In 1381, the statue of the Madonna at Tir Briúin began miraculously to speak. The words transformed all the horrors lingering after a black death had killed thousands, especially people west of the Shannon. Other mirabile followed. A pig gave birth to a lamb and a woman who went to the well for water on the night of the Epiphany pulled her bucket up to find it full of wine. The Madonna was on their side.
The lands of Tir Briúin cover parts of contemporary Roscommon where Cléa van der Grijn now lives and works. Franciscan monks who built a community there are long gone, yet their absence speaks through strands of van der Grijns current practice and uncannily through questions raised about the place and the status of the Madonna they so cherished.
Mary’s role for the Franciscans and others was to intercede, to protect ordinary souls from divine wrath and punishment. When the Franciscan order introduced the Angelus prayer to Europe in 1269, monumentalising the union of human with God, its refrains were taken up fervently in Ireland which had already which had already melded the image of the Madonna with the best of St. Brigid, herself a substitute for earlier Gods.
Every sinner needed her, everyone was a sinner, ergo her status was sacrosanct. Litanies were composed in her honour. Her name was invoked day and night because her intercession might help women in childbirth, heal headaches, toothaches and tummy-aches – and stop God sending you to hells fires.
She was indispensable to poets. Shorn of carnal associations, she came to represent the ideal of courtly love, a gold standard among women that stripped all the dirty bits such as blood and sexuality away.
“No wonder I love that delicate mouth charming me, that white-toothed lady so modest, never angering anyone,” wrote Pilib Bocht O hUiginn, a Franciscan friar/bard in Co. Clare, “curling in her hair, soft her lap, small her foot.”
Once the Madonna was the Mother with the ultimate guarantee – she’d protect her children from eternal pain and suffering. Then her image became banalised and her role as intercessor was cut off. She wasn’t privileged anymore.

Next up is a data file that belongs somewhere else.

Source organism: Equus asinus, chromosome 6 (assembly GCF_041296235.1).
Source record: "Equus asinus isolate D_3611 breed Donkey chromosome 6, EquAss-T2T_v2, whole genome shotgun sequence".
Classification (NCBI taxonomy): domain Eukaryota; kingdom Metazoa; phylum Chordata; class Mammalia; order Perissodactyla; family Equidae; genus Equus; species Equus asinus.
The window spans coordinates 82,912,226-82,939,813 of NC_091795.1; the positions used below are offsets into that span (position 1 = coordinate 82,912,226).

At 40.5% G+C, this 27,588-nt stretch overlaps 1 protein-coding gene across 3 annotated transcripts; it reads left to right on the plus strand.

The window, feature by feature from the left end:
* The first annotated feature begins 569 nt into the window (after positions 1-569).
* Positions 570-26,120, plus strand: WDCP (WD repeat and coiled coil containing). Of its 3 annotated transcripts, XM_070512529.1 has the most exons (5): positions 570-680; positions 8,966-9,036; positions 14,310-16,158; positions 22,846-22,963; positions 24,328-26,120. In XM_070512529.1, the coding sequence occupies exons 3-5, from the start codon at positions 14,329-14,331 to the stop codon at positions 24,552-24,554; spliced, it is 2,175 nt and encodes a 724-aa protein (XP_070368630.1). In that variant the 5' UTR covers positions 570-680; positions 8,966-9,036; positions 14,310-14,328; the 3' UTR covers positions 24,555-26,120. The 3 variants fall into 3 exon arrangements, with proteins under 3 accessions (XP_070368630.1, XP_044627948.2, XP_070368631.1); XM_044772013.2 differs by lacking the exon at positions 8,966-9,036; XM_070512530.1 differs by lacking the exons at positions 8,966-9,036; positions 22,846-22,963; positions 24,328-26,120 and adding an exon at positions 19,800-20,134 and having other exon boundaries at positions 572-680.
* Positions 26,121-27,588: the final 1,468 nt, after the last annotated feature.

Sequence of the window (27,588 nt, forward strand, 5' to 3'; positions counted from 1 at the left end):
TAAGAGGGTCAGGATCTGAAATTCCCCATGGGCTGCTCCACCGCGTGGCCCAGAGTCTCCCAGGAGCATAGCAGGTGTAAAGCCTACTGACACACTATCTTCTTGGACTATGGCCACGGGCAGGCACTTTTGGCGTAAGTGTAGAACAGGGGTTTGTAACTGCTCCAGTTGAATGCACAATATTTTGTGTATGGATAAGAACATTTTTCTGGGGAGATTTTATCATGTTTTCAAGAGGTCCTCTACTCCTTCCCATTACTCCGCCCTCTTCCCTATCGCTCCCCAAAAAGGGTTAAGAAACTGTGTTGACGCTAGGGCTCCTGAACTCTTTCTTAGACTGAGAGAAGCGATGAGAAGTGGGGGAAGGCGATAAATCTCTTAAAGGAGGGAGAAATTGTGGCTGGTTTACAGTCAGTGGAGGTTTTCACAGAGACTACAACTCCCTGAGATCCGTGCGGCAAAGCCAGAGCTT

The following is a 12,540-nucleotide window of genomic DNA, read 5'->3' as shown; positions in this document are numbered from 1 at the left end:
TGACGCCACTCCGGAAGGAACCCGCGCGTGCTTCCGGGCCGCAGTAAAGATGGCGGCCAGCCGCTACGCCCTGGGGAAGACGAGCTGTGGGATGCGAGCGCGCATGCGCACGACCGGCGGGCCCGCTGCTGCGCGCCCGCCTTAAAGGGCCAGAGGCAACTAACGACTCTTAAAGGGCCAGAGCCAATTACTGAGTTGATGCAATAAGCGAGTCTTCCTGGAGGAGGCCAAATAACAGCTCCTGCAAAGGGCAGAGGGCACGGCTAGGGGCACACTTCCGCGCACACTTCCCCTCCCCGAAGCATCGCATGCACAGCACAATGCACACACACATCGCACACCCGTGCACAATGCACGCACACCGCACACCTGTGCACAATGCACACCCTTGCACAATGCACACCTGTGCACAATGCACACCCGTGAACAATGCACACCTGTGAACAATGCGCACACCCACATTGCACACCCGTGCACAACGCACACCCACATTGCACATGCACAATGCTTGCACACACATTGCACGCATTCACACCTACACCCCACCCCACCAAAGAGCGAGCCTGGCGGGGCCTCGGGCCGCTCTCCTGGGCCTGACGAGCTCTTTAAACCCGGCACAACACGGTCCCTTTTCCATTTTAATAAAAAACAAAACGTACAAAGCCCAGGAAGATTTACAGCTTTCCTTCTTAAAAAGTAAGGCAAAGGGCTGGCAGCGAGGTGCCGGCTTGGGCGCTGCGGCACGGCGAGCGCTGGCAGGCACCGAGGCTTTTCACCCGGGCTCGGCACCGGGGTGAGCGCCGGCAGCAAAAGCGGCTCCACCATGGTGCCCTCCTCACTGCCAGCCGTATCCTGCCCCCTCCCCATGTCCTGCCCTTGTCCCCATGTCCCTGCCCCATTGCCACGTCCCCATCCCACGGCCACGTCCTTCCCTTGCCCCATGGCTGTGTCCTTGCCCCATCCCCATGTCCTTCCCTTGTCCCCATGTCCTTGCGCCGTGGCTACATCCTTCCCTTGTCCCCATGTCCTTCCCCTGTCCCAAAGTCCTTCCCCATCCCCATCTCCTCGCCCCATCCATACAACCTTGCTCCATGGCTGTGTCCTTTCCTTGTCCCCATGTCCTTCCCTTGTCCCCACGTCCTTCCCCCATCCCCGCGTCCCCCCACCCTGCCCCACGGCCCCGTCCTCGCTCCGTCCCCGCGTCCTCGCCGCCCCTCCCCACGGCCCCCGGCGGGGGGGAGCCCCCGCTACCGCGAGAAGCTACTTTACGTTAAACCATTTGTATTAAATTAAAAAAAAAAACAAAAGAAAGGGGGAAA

This picture of perfection, the image that anchored Gothic and Renaissance art, lost its symbolic value when modernity suspended religious and aesthetic ideals. Despite having a theological revival, the image of the Madonna generally failed to thrill post-modern, and post-Catholic, generations seeking acknowledgement of the reality of being female and male, of being gendered. Yet without someone to intercede on their behalf, ordinary men and women were on their own. Without the guarantee, there was no one to intervene between each solitary human and the grounds of his and her being, no one to soften the landing between life and death.
The lack of guarantee had other implications too. The very notion of community became fragile. Etymologically, the word ‘religare’, which led to the word ‘religion’, was to bind, to make a community, as the Franciscans had tried to do. Something was gained in terms of personal autonomy, but something else was lost deep down.
Van der Grijn problematises representations of the Madonna both in art historical and religious senses. Hers is a leftover Madonna, her practice a sustained attack on the icon to see what, if any grains remain when the work is done. The carnality repressed in traditional iconography returns through the hand-made, layer upon layer, grain upon grain process of painting.
She pulverises images of the Madonna, hiding her once white teeth, burning out her legendary blue eyes, shaving her curling hair, sticking bits of matter onto an icon to whom matter never stuck.
Doing and undoing the image, again and again, provokes an ironic truthfulness: the more that the received image of the Madonna decomposes, the more the artist engages in a dialogue with the tradition of art history, from Duccio di Buoninsegna to Rubens and Titian, towards Tapies and Louis Bourgeois. While the images are worked into representations capable of suspending a sense of past in the present the method of composition builds on the labour of decomposing the Madonna’s age-old gaze.
This is fracture, not synthesis, no matter how the repetitions function or how often they are rotated as though on a spit. The truth value of painting itself is at stake. How to represent the intolerable condition of being without a guarantee, or the unbearable betrayal of finding the guarantee withdrawn and yourself on the outside, now and forever? How to mark the moment of transition between the Madonna who was muse to Pilib Bocht and the post- Catholic, post-Mary culture clamouring all around? Hose undulating repetitions create a temporary aesthetic harmony, which covers up an underlying sense of malaise. The malaise touches the reworked litanies that transform the Madonna’s names as Star of the Sea or ivory tower into Her, or Her Again. The artist does not seal off this malaise or ignore it in the interest of unity but stays close to it, literally throwing materials at each piece to see if the mud – or gold leaf – sticks.
Something partly beautiful, partly unsayable and partly intolerable is happening. An eerie beauty emerges, born of temporary harmony between history and horror, between the blissfulness of an all embracing guarantee and the stark truth of having nothing to fall back on, except for a leftover Madonna and a place the faithful have left.